The Who – as the Detours became known, after a brief, unsuccessful stint as the High Numbers – never quite caught on at the level of their rivals. Perhaps it had something to do with their personalities. Bassist John Entwistle aka “the Ox” had the demeanor of … well, let’s just say that he had something in common with the alcoholic child abuser Uncle Ernie in the Who’s rock opera “Tommy.” The violent antics of Keith Moon, who seemingly never met a hotel room he didn’t trash, threatened to overshadow his wild genius at the drum kit. Townshend, the group’s guitarist and chief songwriter, is portrayed by Daltrey as a tortured artist and misanthrope who was perhaps happiest when creating at home on his own with the aid of his intoxicant of the moment fueling his vision or stemming his pain, or both. Daltrey portrays himself as a straight arrow who rarely indulged in illicit substances and just wanted to stand onstage and sing the great songs that Townshend wrote for him, but he offers little sense of any camaraderie among the foursome. The Beatles they were not.
Daltrey does pay tribute to Townshend’s creativity, however, singling out the latter’s 1967 song, “Rael” (a diminution of “Israel”), as a bit of political prophecy. Daltrey quotes Townshend’s lyrics: “The Red Chins in their millions / Will overspill their borders / And chaos then will reign in our Rael.” Townshend, says Daltrey, “wrote that in the autumn of 1967, six years before the Yom Kippur War, and half a century later look where we are with the world. History repeats itself. It repeats itself far too often and ‘Rael’ was prophetic, Pete was prophetic… He was trying to do more than just write another pop song.” Daltrey also offers that sending the title character of the rock opera “Tommy” to a “holiday camp” was in fact a bad, fumbled joke about Nazi concentration camps, about which he felt so awful that he apologized to his Jewish friends at the time.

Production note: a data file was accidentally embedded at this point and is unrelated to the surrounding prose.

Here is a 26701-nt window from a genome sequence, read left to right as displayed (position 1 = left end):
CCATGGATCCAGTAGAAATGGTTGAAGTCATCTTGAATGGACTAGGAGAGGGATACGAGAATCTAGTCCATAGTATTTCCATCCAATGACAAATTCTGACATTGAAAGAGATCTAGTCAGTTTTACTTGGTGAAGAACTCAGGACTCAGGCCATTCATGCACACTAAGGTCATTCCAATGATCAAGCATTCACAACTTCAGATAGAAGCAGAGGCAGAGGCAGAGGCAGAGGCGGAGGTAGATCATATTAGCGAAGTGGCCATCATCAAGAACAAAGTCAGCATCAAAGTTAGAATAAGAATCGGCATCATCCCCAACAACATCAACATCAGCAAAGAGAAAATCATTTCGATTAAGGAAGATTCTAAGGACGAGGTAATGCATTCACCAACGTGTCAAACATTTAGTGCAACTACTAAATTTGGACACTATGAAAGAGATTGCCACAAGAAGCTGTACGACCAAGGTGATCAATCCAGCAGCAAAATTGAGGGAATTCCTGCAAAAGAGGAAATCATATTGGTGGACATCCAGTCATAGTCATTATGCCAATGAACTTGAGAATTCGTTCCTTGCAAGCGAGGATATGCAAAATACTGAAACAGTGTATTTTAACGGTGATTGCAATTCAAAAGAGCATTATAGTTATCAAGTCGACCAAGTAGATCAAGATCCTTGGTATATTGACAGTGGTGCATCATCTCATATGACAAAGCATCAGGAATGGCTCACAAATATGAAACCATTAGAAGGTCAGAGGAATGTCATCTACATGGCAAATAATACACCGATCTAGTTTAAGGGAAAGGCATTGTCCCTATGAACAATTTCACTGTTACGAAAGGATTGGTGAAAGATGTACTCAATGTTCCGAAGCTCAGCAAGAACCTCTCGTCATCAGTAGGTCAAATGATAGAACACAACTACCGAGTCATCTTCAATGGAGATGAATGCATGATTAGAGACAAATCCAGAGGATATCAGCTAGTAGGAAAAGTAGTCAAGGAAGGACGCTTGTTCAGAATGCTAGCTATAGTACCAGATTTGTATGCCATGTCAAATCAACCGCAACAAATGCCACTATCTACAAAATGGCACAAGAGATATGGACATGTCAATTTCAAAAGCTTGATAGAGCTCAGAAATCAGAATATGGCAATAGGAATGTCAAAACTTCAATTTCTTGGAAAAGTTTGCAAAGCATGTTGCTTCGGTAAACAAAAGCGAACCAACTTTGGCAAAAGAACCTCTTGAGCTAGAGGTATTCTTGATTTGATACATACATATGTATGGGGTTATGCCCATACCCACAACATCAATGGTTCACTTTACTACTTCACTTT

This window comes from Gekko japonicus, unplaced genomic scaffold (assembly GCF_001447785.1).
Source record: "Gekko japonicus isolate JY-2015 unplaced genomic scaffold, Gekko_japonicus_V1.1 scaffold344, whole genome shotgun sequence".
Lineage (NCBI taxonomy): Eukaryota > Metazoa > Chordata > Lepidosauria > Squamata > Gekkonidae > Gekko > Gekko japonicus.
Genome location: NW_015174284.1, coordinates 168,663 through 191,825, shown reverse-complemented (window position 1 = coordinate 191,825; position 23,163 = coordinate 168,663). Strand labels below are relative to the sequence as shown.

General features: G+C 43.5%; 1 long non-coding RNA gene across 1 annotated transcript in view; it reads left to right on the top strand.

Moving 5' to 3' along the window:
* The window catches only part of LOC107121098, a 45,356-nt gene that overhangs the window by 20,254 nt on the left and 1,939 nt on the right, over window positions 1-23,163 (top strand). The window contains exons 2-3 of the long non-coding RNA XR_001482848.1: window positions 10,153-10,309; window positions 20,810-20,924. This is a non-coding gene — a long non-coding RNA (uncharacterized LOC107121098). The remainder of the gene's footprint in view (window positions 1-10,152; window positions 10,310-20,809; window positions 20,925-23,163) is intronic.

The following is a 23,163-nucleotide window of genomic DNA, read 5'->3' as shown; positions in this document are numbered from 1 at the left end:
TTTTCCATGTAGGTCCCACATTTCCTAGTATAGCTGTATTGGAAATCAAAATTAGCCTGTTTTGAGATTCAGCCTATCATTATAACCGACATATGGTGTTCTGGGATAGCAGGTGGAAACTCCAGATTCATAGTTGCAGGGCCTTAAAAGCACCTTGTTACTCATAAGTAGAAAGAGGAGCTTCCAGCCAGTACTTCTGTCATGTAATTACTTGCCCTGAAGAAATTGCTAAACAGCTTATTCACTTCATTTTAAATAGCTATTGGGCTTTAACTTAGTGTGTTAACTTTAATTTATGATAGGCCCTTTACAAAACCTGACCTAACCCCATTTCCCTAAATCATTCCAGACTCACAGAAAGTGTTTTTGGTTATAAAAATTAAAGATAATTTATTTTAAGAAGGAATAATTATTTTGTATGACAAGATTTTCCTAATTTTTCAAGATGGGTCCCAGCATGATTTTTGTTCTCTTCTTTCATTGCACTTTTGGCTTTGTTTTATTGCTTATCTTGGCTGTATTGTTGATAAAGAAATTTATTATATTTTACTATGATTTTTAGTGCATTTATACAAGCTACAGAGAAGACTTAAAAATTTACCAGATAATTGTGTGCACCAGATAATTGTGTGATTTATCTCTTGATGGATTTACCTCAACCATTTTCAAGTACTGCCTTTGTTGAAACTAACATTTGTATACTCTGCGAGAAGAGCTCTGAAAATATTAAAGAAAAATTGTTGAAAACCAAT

Daltrey had two brushes with a couple of twin brothers by the name of Kray, infamous gangsters who claimed Romany, Irish, and Jewish ancestry. He once unknowingly borrowed cash from them (presumably from one of their “representatives”), and fortunately for him, he paid up on time. Later in life, when Daltrey became involved in movies as an actor and producer, he almost bought the film rights to their story. When in the end he realized that he would be negotiating with people who directly represented the Krays’ interests, he withdrew from the project, figuring that was a road better left untraveled.
After decades of rooting for the Queens Park Rangers football club, as would be expected of a Shepherd’s Bush native, Daltrey let go of his allegiance in the early 1970s, when fan violence began to overshadow what was happening on the field. Later on, when his son turned 10 and declared himself a fan of Arsenal — the team favored overwhelmingly by North London’s Jewish community — Daltrey jumped on board, and with the help of an employee in his manager’s office named Robert Rosenberg, he and his son became regulars at the team’s home games.
On his 50th birthday, March 1, 1994, Daltrey received a letter and photograph from a 27-year-old “Jewish girl” named Kim. One look at the photo and Daltrey had no question that she was his daughter, one of several, far-flung offspring, the products of rock ‘n’ roll dalliances. “I don’t even remember meeting her,” Daltrey writes of Kim’s mother. “I remember the mother of my Scottish daughter, my Swedish son, and my daughter who lived in Yorkshire.” But Daltrey established a relationship with her, as he has with all his various children. Such a mentsh he is.
Seth Rogovoy is a contributing editor at the Forward. He frequently mines popular culture for its hidden and surprising Jewish stories.